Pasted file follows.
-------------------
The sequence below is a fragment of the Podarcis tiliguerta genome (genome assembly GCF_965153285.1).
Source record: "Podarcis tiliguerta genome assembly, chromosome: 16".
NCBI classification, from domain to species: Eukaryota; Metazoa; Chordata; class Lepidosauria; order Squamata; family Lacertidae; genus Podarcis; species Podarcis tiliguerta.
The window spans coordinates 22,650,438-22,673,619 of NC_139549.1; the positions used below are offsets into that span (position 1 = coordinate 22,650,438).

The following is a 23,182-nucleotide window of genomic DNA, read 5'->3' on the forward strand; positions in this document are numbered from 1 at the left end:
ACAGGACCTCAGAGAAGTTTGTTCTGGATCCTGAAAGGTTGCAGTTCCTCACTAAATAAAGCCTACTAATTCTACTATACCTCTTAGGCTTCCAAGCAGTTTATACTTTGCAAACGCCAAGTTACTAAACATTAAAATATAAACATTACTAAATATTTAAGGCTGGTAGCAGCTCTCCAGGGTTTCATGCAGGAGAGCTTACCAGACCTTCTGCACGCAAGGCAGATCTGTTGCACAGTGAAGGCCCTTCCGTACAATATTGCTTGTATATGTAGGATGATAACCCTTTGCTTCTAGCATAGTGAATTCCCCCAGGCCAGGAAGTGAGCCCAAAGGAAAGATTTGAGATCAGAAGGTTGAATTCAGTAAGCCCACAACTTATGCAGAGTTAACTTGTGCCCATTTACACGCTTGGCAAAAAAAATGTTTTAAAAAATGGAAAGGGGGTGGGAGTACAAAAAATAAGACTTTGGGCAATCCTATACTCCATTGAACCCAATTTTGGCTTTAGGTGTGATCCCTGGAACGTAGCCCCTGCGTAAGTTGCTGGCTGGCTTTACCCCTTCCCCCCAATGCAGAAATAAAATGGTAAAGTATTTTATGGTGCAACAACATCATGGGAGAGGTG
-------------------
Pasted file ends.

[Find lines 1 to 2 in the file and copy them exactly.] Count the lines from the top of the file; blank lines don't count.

The sequence below is a fragment of the Podarcis tiliguerta genome (genome assembly GCF_965153285.1).
Source record: "Podarcis tiliguerta genome assembly, chromosome: 16".